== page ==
- Sharing isn't always caring. People don’t want to know every little personal detail of your life, so while it might be funny to tell your friends how rough you’re feeling, a potential employer will only see that you might be off sick a lot. Likewise if you post photos of you enjoying life while pulling a sickie, it will get back to people.
You will need basic English and Maths skills for whatever job you decide to go for. Employers use GCSE grade English and Maths as a marker of ability and willingness to learn, so don’t underestimate how important it is. With employers taking these subjects seriously, you should too.
It might seem obvious, but you need English in order to properly communicate with people - from when you’re applying for a job online, or writing an email, talking to somebody or asking for something. Whether it’s written or spoken, you’ll need to understand and make yourself understood.
Whatever job you’re doing, you’ll also need to be able to work things out and problem solve - things like working out percentages or costs, or volumes and weights… it all comes down to Maths! A chef will need to multiply up the ingredients in a recipe in order to make a larger batch of something. Someone in the commercial team will need to work out budgets and percentages… you’ll even need to have basic maths to work out if you’ve got enough cash to buy your mate a drink! So maths isn’t just about knowing your times tables, it's a way of thinking creatively about how you can solve a problem.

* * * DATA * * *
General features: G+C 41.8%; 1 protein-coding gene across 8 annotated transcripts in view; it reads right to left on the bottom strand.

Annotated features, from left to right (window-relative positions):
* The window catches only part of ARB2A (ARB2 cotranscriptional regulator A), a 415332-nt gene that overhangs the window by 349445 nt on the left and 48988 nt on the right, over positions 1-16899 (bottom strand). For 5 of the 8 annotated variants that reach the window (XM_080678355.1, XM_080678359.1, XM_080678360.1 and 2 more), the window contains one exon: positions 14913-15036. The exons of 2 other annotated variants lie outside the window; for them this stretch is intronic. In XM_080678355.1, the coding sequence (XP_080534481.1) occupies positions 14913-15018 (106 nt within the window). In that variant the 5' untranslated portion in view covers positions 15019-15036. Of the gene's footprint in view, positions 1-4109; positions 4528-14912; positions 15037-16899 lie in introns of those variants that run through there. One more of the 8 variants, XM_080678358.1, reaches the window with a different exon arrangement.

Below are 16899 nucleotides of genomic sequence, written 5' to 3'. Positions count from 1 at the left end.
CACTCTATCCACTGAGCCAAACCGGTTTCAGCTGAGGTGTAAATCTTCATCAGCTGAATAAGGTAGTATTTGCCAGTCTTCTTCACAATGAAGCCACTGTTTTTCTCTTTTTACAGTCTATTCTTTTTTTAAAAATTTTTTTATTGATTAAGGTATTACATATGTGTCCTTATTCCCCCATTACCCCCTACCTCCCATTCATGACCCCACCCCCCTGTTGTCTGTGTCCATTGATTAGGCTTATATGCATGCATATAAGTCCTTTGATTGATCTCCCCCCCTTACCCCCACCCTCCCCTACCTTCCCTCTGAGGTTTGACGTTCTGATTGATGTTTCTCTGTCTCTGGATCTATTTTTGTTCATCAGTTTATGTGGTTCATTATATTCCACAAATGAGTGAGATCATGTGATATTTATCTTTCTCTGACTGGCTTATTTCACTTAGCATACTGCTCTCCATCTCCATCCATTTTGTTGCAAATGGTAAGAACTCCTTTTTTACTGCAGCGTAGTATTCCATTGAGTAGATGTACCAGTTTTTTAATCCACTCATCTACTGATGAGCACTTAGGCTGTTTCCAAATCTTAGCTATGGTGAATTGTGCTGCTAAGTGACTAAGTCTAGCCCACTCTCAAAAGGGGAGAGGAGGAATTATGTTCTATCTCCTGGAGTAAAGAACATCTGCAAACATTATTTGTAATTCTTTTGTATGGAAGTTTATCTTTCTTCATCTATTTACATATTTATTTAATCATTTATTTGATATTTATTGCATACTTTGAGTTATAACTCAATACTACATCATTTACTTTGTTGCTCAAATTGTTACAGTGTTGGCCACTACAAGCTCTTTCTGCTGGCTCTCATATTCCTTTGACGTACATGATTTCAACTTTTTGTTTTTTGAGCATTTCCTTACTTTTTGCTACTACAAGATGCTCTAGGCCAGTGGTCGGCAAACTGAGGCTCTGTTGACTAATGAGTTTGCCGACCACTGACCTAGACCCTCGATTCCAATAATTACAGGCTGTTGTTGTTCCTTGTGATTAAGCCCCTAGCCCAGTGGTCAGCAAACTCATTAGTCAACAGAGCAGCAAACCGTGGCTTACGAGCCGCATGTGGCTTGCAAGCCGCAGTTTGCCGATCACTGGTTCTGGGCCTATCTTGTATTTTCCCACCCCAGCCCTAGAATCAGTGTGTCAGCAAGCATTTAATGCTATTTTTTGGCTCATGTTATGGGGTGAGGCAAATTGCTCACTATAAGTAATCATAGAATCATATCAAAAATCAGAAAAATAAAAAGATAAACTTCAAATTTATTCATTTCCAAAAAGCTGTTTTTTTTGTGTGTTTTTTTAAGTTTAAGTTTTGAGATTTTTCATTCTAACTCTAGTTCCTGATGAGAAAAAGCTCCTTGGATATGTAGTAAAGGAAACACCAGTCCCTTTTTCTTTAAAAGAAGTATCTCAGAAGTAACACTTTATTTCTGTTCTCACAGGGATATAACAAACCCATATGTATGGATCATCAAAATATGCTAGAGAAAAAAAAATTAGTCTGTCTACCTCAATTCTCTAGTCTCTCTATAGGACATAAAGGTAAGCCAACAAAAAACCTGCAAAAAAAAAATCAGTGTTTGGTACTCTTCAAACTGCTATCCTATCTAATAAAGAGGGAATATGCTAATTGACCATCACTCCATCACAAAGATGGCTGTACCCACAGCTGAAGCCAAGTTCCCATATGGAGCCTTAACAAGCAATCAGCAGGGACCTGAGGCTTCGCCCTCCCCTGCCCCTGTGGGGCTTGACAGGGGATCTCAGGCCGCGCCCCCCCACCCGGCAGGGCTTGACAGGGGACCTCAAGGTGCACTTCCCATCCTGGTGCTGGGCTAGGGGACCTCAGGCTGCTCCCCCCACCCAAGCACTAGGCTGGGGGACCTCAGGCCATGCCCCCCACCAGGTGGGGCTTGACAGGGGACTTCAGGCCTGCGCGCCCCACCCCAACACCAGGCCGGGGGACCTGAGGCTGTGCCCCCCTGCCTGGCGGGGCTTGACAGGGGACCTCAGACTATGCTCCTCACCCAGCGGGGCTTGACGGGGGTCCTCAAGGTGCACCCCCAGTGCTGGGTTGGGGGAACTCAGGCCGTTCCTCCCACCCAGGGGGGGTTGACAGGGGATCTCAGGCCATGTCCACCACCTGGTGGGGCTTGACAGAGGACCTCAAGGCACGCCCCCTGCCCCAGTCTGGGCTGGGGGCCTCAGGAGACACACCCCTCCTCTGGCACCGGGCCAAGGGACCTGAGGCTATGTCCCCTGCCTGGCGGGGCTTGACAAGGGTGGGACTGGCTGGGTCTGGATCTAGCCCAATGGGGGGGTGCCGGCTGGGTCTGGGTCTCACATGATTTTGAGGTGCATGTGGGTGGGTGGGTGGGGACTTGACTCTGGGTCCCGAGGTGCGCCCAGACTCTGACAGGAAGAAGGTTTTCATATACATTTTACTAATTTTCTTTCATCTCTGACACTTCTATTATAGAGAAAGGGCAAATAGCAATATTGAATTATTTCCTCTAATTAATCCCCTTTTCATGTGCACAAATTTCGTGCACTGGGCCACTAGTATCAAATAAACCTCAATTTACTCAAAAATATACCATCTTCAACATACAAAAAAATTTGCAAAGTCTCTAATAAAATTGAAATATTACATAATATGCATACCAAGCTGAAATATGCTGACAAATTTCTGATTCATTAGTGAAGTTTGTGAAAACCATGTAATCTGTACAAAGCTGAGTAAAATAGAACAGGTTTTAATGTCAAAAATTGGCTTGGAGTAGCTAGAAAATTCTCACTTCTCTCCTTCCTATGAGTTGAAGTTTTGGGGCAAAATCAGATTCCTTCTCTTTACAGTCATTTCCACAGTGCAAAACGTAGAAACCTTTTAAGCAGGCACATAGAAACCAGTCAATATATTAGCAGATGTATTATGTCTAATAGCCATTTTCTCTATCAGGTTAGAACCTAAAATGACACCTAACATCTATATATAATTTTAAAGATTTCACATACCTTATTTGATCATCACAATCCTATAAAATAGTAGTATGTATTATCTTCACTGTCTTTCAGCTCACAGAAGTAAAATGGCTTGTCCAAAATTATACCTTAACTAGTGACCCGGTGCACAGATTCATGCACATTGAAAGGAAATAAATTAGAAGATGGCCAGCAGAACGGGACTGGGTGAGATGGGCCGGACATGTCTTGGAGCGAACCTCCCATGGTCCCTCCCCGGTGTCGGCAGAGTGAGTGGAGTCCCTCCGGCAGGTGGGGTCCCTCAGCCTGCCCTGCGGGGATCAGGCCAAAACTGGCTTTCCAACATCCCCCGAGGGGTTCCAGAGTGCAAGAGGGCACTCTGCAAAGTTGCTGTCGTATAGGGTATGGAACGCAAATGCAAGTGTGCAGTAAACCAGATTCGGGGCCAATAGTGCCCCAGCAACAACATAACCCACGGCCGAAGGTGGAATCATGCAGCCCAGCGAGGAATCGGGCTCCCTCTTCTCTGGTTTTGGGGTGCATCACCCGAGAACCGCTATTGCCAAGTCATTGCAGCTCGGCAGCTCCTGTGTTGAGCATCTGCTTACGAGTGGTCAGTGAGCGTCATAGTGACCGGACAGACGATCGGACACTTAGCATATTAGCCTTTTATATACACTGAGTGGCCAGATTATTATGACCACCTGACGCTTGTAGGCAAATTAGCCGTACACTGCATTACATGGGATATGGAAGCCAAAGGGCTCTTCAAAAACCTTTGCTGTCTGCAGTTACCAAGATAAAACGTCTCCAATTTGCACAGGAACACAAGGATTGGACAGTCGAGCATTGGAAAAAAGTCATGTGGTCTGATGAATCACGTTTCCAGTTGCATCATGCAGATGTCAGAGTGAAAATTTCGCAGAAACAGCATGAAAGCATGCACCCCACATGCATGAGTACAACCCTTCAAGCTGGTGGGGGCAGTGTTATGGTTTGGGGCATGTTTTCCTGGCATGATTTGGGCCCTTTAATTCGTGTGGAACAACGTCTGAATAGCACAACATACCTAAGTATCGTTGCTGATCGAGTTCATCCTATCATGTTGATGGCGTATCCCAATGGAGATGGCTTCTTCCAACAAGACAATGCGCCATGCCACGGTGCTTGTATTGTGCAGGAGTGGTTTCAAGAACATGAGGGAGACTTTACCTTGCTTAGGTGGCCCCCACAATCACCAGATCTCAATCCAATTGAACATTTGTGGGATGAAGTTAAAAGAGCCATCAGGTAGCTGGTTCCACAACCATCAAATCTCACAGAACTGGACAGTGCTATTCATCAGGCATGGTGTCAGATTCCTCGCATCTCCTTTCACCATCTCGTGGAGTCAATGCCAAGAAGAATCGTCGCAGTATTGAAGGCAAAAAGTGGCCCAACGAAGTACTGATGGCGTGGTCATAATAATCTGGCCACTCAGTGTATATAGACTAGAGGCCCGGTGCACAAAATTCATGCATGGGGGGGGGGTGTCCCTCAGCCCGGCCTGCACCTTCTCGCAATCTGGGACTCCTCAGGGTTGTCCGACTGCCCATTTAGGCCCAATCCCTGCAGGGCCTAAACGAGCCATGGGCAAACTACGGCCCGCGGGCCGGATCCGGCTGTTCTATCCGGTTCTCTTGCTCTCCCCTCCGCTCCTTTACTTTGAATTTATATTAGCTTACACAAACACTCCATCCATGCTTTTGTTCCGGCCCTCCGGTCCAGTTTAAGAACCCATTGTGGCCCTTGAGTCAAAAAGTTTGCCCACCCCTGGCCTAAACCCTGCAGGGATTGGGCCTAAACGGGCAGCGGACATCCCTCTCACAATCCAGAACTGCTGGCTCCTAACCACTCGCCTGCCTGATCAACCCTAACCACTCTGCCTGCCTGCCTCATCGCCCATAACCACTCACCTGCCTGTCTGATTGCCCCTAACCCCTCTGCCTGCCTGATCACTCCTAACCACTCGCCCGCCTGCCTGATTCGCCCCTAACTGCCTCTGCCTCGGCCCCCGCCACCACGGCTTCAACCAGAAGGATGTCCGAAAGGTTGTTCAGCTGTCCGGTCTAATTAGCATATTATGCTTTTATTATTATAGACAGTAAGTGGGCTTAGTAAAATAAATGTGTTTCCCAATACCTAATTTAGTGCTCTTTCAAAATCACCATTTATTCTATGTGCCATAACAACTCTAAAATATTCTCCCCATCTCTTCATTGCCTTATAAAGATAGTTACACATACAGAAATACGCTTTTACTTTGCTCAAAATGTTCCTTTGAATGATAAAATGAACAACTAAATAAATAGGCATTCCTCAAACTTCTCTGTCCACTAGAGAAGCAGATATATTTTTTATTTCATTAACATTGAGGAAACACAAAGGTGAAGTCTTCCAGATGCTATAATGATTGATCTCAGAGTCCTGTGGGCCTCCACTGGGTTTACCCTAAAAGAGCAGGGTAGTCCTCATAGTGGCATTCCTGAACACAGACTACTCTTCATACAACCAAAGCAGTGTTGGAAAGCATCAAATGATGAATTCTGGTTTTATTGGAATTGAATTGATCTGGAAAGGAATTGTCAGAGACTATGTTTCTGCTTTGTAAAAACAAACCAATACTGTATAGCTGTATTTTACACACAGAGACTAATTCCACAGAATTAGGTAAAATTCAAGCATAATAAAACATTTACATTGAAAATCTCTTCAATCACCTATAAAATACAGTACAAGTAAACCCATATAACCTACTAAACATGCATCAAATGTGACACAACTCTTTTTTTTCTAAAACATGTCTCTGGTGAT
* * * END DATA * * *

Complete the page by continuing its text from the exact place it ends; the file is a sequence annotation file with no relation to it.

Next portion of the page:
What can you do if you haven’t got GCSEs in them? Firstly, don’t panic! There are lots of organisations here in Somerset that can help you get the qualifications you need. So be proactive and take a positive step to get the qualifications you need to get ahead. If you’re over 16 and you’ve already left school, you won’t normally have to pay to do GCSE English or Maths.
Your work experience or internship will have got you more than just something to pop on your CV and talk about in your covering letter – it will have gained you transferable skills. It’s one of the main reasons for finding such opportunities.
Can you work in a group or team effectively and efficiently?
Being able to show that you can work excellently not only by yourself, but as part of a team is a great skill employers look for.